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Increasing winter use of steep, high-elevation terrain by backcountry recreationists has elevated concern about disturbance of denning grizzly bears (Ursus arctos) in the Greater Yellowstone Ecosystem (GYE). To help identify areas where such conflicts might occur, we developed a spatially explicit model to predict potential denning areas in the GYE. Using a scan area of 630 m around each location, we assigned site attributes to 344 den locations of radio-trackedg rizzly bears from 1975-99. Attributesi dentified as predictorsf or the analysis included elevation, slope, an index of solar radiation, and forest cover. We used the Mahalanobis distance statistic to model the similarity between sites used by denning bears...
Categories: Publication; Types: Citation; Tags: Ursus
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This dataset consists of point features identifying indices for potential passage rate at intersections with major transportation corridors for grizzly bear movements between the Greater Yellowstone Ecosystem (GYE) and Northern Continental Divide Ecosystem (NCDE) in the northwestern United States. Points are spaced at 300-meter intervals along major road corridors (interstates and U.S. highways) and are populated with values from Randomized Shortest Path (RSP) predictive raster models of potential male grizzly bear movement between the two ecosystems as described in Peck et al. 2016 (Potential paths for male-mediated gene flow to and from an isolated grizzly bear population, Ecosphere 8(10):e01969). RSP scores extracted...
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The grizzly bear distribution boundary represents the estimated geographic extent of occupied range of the Yellowstone grizzly bear population for the period 1990-2000. The distribution boundary was delineated to provide reliable estimations of grizzly bear occupancy throughout time and for use as a monitoring tool in grizzly bear management and conservation. The boundary was delineated by the Interagency Grizzly Bear Study Team (IGBST) using an interpolation method based on grizzly bear telemetry and GPS locations as well as verified observations and signs of grizzly bears inside the Greater Yellowstone ecosystem during 1990 to 2000.
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The Demographic Monitoring Area (DMA) is the boundary within which all demographic criteria for the Yellowstone grizzly bear population are currently monitored and evaluated. The DMA replaces the Conservation Strategy Management Area (CSMA) as the area within which total grizzly bear population size is estimated and biologically sustainable mortality thresholds are established. All grizzly bear observations and mortalities inside the DMA are counted toward population estimates and mortality thresholds; however, observations outside the monitoring area are also recorded and reported by the Interagency Grizzly Bear Study Team.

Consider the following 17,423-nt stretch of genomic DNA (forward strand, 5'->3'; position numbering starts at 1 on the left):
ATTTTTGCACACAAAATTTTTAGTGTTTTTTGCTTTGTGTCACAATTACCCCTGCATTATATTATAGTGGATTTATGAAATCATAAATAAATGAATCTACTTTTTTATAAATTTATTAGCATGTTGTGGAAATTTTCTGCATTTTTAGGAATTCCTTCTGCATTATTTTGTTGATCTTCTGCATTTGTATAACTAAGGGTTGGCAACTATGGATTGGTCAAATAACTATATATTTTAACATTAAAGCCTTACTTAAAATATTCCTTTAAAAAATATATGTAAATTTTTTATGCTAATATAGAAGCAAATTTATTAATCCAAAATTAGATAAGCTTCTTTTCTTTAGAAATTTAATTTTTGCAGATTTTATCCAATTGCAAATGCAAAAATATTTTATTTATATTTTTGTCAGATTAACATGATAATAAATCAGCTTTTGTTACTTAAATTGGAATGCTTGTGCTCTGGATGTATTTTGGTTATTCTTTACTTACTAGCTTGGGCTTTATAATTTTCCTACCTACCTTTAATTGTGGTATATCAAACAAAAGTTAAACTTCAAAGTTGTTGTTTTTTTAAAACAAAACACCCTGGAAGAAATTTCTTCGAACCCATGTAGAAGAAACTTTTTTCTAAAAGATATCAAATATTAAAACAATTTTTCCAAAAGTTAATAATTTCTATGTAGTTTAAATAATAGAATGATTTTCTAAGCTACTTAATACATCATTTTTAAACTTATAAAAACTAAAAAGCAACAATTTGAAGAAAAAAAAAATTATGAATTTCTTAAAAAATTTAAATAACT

map background search result map search result map Bear Management Units for the Yellowstone Grizzly Bear Conservation Strategy Management Area for the Yellowstone Ecosystem Demographic Monitoring Area for the Yellowstone Grizzly Bear Distinct Population Segment Boundary of the Yellowstone Grizzly Bear Distribution of the Yellowstone Grizzly Bear (1980-1989) Distribution of the Yellowstone Grizzly Bear (1990-2000) Distribution of the Yellowstone Grizzly Bear (2000-2014) Food Storage Order in the Greater Yellowstone Ecosystem 2016 Suitable Grizzly Bear Habitat in the Yellowstone Ecosystem Potential movement paths for male grizzly bear (Ursus arctos) dispersal between the Northern Continental Divide and Greater Yellowstone Ecosystems, 2000-2015 Randomized shortest paths for Grizzly Bear dispersal between the GYE and NCDE Flight Observation Units for Monitoring the Yellowstone Grizzly Bear Population Grizzly Bear Recovery Zone for the Greater Yellowstone Ecosystem Grizzly Bear Recovery Zones in the Lower 48 United States Grizzly bear mortalities in the Greater Yellowstone and Northern Continental Divide Ecosystems, 1998-2017 Potential grizzly bear passage along major road corridors in northwest Montana Wind River Reservation Boundary Wind River Reservation Boundary Distribution of the Yellowstone Grizzly Bear (1980-1989) Bear Management Units for the Yellowstone Grizzly Bear Grizzly Bear Recovery Zone for the Greater Yellowstone Ecosystem Distribution of the Yellowstone Grizzly Bear (1990-2000) Demographic Monitoring Area for the Yellowstone Grizzly Bear Flight Observation Units for Monitoring the Yellowstone Grizzly Bear Population Suitable Grizzly Bear Habitat in the Yellowstone Ecosystem Distribution of the Yellowstone Grizzly Bear (2000-2014) Potential grizzly bear passage along major road corridors in northwest Montana Conservation Strategy Management Area for the Yellowstone Ecosystem Food Storage Order in the Greater Yellowstone Ecosystem 2016 Distinct Population Segment Boundary of the Yellowstone Grizzly Bear Potential movement paths for male grizzly bear (Ursus arctos) dispersal between the Northern Continental Divide and Greater Yellowstone Ecosystems, 2000-2015 Randomized shortest paths for Grizzly Bear dispersal between the GYE and NCDE Grizzly Bear Recovery Zones in the Lower 48 United States Grizzly bear mortalities in the Greater Yellowstone and Northern Continental Divide Ecosystems, 1998-2017